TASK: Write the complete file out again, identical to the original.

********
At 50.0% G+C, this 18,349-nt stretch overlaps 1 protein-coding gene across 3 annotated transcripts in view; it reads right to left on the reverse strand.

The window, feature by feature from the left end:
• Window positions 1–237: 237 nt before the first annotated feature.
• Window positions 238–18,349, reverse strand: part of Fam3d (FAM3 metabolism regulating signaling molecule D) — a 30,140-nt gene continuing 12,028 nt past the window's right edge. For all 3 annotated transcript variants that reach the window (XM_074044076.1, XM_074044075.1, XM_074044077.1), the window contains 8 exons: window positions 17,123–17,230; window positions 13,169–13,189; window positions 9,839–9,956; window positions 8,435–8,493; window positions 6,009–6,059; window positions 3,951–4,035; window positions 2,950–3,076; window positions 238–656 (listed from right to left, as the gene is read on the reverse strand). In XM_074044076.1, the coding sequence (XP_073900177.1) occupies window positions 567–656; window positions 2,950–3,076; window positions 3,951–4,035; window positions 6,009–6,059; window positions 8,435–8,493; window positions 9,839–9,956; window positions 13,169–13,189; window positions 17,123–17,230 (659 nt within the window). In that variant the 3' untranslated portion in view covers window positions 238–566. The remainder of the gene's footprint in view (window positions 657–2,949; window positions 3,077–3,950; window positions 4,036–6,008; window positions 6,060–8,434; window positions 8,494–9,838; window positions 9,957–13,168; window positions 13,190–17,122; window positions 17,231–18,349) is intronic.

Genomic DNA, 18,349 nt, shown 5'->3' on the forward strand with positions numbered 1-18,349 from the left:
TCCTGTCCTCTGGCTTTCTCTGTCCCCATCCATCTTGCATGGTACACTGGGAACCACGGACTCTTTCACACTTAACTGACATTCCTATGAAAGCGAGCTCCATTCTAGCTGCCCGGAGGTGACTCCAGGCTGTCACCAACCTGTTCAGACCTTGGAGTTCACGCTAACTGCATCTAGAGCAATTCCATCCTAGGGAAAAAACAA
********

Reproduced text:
At 50.0% G+C, this 18,349-nt stretch overlaps 1 protein-coding gene across 3 annotated transcripts in view; it reads right to left on the reverse strand.

The window, feature by feature from the left end:
• Window positions 1–237: 237 nt before the first annotated feature.
• Window positions 238–18,349, reverse strand: part of Fam3d (FAM3 metabolism regulating signaling molecule D) — a 30,140-nt gene continuing 12,028 nt past the window's right edge. For all 3 annotated transcript variants that reach the window (XM_074044076.1, XM_074044075.1, XM_074044077.1), the window contains 8 exons: window positions 17,123–17,230; window positions 13,169–13,189; window positions 9,839–9,956; window positions 8,435–8,493; window positions 6,009–6,059; window positions 3,951–4,035; window positions 2,950–3,076; window positions 238–656 (listed from right to left, as the gene is read on the reverse strand). In XM_074044076.1, the coding sequence (XP_073900177.1) occupies window positions 567–656; window positions 2,950–3,076; window positions 3,951–4,035; window positions 6,009–6,059; window positions 8,435–8,493; window positions 9,839–9,956; window positions 13,169–13,189; window positions 17,123–17,230 (659 nt within the window). In that variant the 3' untranslated portion in view covers window positions 238–566. The remainder of the gene's footprint in view (window positions 657–2,949; window positions 3,077–3,950; window positions 4,036–6,008; window positions 6,060–8,434; window positions 8,494–9,838; window positions 9,957–13,168; window positions 13,190–17,122; window positions 17,231–18,349) is intronic.

Genomic DNA, 18,349 nt, shown 5'->3' on the forward strand with positions numbered 1-18,349 from the left:
TCCTGTCCTCTGGCTTTCTCTGTCCCCATCCATCTTGCATGGTACACTGGGAACCACGGACTCTTTCACACTTAACTGACATTCCTATGAAAGCGAGCTCCATTCTAGCTGCCCGGAGGTGACTCCAGGCTGTCACCAACCTGTTCAGACCTTGGAGTTCACGCTAACTGCATCTAGAGCAATTCCATCCTAGGGAAAAAACAA